8 Goethe even warns us that “nothing is so hard to bear as a train of happy days. “ This may be an exaggeration all the same.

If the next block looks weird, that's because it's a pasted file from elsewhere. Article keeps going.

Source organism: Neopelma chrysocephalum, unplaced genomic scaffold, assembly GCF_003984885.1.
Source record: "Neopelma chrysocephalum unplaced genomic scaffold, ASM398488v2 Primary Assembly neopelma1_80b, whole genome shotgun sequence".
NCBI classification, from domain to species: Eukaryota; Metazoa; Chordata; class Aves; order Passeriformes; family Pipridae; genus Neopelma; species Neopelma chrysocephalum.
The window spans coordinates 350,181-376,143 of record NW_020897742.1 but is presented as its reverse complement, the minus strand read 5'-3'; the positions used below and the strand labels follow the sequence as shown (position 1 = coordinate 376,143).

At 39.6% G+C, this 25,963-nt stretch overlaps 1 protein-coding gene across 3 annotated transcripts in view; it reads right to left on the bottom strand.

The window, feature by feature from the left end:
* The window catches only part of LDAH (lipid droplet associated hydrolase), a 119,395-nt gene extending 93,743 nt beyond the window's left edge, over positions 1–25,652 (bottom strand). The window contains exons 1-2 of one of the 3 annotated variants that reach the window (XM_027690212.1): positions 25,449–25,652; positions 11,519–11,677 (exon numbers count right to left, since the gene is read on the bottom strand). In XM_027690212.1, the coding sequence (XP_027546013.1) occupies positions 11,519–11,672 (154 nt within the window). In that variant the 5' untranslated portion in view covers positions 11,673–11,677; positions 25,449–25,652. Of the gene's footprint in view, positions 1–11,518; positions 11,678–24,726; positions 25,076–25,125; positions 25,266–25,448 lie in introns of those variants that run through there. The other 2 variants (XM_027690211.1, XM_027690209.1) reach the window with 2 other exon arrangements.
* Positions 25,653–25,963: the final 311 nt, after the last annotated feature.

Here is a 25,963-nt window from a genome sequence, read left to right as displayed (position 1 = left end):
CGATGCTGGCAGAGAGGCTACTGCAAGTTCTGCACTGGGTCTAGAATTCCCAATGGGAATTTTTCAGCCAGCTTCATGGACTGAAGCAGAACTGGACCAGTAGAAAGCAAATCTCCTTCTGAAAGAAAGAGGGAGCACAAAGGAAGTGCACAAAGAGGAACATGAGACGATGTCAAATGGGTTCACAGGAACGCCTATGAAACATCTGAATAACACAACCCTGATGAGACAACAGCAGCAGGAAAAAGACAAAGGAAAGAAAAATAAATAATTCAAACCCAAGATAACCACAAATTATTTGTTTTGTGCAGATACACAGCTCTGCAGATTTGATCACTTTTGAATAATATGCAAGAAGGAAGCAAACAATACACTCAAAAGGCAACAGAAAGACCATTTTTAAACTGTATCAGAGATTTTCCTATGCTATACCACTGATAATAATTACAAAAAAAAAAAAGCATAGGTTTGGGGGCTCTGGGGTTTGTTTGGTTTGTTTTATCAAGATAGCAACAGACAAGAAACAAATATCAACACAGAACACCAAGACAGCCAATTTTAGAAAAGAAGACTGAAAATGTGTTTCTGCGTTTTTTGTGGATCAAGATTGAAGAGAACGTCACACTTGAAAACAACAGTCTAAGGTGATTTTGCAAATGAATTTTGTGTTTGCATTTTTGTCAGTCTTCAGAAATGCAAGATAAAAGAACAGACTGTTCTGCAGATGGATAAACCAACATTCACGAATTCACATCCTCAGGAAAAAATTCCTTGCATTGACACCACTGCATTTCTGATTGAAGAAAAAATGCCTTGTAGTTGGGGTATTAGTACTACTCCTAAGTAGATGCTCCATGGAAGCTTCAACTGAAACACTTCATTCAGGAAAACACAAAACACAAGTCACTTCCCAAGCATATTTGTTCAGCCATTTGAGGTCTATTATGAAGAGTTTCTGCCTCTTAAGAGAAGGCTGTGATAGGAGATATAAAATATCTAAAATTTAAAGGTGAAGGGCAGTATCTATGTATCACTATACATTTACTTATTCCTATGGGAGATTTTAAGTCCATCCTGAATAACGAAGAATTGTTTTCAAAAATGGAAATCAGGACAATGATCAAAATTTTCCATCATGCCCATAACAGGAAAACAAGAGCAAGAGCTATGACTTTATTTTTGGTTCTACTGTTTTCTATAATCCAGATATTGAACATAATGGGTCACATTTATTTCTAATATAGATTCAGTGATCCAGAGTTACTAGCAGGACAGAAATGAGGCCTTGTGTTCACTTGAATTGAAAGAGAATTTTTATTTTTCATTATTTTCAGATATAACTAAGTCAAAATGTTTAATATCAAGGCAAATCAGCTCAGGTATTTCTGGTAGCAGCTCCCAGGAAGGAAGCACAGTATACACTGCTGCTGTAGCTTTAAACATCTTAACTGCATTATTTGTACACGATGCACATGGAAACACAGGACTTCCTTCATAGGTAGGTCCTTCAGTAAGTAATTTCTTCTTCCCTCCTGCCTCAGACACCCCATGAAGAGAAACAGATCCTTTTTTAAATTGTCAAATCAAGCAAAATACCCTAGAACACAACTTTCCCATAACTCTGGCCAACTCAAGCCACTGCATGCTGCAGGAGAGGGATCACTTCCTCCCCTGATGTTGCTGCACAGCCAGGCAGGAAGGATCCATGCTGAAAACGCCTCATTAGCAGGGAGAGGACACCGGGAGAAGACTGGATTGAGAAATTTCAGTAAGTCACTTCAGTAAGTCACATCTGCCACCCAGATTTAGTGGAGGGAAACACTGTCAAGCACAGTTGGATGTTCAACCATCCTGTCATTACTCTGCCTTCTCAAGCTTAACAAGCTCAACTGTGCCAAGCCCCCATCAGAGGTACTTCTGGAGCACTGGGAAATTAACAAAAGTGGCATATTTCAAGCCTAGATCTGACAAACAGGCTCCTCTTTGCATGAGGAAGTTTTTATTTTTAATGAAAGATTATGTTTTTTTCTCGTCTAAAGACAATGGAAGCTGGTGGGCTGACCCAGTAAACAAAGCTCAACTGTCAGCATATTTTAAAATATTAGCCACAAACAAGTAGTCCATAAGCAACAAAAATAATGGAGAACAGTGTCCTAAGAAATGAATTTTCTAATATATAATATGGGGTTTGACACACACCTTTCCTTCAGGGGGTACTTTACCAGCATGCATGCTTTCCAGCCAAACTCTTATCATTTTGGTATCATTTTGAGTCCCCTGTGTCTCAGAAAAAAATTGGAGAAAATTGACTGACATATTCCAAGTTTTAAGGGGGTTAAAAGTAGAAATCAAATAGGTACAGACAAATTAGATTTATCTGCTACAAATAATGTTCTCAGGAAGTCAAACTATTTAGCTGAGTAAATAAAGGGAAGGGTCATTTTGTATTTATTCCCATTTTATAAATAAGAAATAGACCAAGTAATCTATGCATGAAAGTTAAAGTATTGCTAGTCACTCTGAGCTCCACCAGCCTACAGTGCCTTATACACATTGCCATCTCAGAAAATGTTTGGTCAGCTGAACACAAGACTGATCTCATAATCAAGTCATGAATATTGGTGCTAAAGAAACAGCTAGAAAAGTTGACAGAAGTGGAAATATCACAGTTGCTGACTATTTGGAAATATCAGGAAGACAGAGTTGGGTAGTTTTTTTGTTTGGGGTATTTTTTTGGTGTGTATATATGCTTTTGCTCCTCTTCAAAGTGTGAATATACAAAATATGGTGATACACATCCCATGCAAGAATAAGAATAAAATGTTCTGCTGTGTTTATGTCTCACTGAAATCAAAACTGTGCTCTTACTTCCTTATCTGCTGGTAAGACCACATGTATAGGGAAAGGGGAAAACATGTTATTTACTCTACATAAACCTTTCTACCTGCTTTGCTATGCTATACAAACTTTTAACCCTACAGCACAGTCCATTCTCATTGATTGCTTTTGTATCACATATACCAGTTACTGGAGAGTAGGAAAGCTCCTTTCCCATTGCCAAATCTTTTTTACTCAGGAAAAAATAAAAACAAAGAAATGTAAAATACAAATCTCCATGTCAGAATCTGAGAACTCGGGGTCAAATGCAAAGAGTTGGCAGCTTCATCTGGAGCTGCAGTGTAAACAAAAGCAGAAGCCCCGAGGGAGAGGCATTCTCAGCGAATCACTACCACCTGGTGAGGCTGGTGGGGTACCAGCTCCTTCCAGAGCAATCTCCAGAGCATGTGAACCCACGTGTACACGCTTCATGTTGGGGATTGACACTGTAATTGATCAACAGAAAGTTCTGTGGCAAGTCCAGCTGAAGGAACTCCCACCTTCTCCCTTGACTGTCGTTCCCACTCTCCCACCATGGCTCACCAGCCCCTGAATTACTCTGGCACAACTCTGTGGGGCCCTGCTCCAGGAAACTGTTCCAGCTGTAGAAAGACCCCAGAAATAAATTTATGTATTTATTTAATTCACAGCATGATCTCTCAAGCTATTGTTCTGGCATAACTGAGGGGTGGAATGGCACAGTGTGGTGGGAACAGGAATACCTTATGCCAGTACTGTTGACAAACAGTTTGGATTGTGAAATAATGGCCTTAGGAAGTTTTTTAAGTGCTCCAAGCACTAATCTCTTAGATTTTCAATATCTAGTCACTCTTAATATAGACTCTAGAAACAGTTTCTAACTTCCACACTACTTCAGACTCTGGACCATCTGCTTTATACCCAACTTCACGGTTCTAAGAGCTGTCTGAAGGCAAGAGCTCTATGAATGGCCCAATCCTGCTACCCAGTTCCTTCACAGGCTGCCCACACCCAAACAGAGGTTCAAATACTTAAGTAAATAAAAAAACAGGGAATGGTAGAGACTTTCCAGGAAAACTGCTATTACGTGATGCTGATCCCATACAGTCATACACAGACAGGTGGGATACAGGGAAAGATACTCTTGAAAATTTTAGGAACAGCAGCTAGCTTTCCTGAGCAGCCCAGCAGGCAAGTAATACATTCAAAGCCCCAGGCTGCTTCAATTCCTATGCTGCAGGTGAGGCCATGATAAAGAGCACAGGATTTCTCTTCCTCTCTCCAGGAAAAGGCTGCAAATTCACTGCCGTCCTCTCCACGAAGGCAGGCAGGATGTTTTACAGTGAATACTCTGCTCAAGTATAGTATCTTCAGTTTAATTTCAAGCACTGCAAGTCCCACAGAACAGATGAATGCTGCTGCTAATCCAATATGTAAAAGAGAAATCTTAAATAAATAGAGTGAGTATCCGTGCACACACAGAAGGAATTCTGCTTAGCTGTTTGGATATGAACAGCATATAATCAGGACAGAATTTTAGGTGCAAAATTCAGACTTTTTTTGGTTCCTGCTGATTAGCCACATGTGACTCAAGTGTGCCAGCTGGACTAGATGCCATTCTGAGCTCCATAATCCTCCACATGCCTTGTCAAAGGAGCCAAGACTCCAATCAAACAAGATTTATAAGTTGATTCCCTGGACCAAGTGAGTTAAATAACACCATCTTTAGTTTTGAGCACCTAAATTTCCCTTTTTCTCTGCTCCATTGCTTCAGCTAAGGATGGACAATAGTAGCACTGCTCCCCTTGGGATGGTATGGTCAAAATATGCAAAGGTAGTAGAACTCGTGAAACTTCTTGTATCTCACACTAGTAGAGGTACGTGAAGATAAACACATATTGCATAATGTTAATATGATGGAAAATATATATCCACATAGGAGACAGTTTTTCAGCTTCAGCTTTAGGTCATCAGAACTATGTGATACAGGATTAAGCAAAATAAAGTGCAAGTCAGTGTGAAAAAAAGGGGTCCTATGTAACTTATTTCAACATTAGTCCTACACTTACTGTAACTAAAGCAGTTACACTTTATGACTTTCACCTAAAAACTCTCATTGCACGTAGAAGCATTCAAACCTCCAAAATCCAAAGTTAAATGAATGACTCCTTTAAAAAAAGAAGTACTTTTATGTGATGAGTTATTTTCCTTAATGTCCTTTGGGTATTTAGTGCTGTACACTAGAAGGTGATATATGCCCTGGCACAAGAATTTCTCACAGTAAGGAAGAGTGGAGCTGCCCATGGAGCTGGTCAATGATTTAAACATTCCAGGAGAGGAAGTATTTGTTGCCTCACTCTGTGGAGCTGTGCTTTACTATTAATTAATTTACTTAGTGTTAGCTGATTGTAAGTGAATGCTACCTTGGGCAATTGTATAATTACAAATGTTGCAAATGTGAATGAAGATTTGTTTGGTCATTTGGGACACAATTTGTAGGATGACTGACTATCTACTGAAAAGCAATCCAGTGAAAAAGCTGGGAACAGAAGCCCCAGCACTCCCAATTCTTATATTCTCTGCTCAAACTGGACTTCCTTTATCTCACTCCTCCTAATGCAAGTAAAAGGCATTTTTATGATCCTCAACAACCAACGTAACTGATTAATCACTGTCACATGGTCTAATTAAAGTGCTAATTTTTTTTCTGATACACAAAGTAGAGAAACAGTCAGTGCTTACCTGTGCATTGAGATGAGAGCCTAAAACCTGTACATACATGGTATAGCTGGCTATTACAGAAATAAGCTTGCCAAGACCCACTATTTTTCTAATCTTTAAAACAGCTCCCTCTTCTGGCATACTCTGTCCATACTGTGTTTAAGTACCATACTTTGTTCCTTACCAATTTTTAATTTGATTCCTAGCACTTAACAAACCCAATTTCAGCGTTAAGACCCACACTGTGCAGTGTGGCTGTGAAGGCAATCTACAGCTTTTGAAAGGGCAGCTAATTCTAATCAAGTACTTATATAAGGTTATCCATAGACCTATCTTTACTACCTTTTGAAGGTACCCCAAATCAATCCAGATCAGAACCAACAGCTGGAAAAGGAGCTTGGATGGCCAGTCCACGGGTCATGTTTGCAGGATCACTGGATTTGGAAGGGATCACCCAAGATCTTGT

It is no wonder if, under the pressure of these possibilities of suffering, humanity is wont to reduce its demands for happiness, just as even the pleasure-principle itself changes into the more accommodating reality-principle under the influence of external environment; if a man thinks himself happy if he has merely escaped unhappiness or weathered trouble; if in general the task of avoiding pain forces that of obtaining pleasure into the background. Reflection shows that there are very different ways of attempting to perform this task; and all these ways have been recommended by the various schools of wisdom in the art of life and put into practice by men. Unbridled gratification of all desires forces itself into the foreground as the most alluring guiding principle in life, but it entails preferring enjoyment to caution and penalizes itself after short indulgence. The other methods, in which avoidance of pain is the main motive, are differentiated according to the source of the suffering against which they are mainly directed. Some of these measures are extreme and some moderate, some are one-sided and some deal with several aspects of the matter at once. Voluntary loneliness, isolation from others, is the readiest safeguard against the unhappiness that may arise out of human relations. We know what this means: the happiness found along this path is that of peace. Against the dreaded outer world one can defend oneself only by turning away in some other direction, if the difficulty is to be solved single-handed. There is indeed another and better way: that of combining with the rest of the human community and taking up the attack on nature, thus forcing it to obey human will, under the guidance of science. One is working, then, with all for the good of all. But the most interesting methods for averting pain are those which aim in influencing the organism itself. In the last analysis, all pain is but